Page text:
Bruce Goff’s imaginative teaching lives on in Oklahoma
Most architecture students study design precedents or build upon knowledge gained in history courses, but one mid-century educator repeatedly told young minds instead:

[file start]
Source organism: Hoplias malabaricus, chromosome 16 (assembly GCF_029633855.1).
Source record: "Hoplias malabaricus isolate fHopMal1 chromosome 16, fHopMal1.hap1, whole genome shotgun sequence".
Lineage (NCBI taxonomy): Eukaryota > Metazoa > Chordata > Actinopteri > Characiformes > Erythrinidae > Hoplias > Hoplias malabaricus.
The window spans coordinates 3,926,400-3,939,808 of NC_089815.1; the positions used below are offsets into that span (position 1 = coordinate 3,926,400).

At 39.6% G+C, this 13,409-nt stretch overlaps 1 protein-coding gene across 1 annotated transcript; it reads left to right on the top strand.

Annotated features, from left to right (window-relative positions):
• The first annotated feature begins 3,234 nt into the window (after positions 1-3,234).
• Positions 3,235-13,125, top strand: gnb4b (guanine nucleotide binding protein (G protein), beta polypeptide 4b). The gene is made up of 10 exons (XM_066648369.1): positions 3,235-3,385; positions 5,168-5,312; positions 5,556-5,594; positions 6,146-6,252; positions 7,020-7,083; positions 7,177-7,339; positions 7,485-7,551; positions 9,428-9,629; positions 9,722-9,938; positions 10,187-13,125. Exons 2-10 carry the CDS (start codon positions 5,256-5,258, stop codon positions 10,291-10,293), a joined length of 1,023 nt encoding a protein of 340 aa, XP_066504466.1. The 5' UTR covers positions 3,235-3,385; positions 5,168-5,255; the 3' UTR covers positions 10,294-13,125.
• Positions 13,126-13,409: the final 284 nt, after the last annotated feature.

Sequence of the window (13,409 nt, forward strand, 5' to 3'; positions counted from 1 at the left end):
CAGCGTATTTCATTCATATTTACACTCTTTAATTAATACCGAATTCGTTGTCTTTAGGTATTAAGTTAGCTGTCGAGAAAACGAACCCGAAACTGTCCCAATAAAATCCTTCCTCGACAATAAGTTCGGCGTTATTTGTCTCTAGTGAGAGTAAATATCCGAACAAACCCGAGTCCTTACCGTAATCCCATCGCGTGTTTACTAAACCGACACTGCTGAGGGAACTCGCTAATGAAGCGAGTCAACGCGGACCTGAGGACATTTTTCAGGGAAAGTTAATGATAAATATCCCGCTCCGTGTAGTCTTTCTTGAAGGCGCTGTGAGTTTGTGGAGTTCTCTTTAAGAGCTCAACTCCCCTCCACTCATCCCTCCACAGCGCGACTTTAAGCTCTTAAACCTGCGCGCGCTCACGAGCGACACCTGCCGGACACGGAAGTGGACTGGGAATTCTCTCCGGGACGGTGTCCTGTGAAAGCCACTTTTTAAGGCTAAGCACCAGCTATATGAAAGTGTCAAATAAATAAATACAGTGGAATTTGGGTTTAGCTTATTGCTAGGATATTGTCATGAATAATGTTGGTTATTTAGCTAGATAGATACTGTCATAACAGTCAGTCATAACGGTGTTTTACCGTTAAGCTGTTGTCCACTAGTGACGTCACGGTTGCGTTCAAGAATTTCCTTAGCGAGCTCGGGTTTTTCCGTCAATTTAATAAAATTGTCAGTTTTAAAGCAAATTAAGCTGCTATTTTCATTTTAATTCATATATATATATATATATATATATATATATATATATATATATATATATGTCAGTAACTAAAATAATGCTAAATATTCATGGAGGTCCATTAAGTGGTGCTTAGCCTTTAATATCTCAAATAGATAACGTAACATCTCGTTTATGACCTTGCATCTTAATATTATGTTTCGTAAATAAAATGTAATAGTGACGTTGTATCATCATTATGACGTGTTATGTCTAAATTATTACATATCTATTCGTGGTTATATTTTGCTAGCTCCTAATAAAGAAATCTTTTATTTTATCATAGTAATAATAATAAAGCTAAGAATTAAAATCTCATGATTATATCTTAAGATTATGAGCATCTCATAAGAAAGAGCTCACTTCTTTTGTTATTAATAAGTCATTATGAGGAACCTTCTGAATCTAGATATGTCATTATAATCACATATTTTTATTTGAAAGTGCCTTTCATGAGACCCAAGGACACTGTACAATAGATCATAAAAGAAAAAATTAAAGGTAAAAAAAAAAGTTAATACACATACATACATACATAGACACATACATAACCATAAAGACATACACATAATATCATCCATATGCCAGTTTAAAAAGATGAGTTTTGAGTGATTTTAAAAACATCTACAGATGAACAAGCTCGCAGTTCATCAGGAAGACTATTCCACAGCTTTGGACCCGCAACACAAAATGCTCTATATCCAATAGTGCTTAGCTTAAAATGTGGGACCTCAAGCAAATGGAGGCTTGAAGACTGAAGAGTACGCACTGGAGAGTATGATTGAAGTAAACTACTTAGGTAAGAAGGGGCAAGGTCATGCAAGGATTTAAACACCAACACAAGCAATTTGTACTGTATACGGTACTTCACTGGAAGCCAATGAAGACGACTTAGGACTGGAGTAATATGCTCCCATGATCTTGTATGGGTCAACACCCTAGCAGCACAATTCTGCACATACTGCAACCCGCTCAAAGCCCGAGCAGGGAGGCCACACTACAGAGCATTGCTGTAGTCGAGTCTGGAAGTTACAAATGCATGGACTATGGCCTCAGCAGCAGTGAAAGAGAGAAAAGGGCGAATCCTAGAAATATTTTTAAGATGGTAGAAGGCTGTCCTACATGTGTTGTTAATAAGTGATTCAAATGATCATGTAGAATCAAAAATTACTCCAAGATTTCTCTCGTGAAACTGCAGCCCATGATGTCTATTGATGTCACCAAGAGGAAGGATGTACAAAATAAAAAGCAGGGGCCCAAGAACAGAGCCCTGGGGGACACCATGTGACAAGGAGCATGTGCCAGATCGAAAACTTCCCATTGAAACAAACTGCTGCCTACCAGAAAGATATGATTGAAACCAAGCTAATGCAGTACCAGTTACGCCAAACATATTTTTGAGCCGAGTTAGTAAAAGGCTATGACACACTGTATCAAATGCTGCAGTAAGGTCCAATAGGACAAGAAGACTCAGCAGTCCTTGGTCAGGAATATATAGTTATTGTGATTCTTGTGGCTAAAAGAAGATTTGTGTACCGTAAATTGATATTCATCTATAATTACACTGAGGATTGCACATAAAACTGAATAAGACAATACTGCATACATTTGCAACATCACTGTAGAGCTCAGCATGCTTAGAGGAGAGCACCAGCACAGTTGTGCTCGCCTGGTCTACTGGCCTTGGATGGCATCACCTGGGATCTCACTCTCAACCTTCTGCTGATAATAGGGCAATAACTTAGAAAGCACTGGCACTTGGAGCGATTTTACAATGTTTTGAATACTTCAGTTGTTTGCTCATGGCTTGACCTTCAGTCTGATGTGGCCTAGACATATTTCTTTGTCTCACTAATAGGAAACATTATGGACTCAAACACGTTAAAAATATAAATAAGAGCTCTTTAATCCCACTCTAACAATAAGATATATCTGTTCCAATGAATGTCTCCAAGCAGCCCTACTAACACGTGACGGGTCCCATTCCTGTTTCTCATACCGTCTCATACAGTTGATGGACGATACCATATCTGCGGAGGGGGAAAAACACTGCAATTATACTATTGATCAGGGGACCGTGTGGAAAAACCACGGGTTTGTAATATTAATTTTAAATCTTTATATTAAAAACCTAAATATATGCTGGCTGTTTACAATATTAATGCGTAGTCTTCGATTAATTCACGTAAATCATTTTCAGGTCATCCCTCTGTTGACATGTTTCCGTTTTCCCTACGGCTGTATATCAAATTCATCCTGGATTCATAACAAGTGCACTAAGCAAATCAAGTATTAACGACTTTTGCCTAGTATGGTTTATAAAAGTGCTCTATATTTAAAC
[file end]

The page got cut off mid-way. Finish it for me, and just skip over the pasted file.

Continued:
Do not try to remember.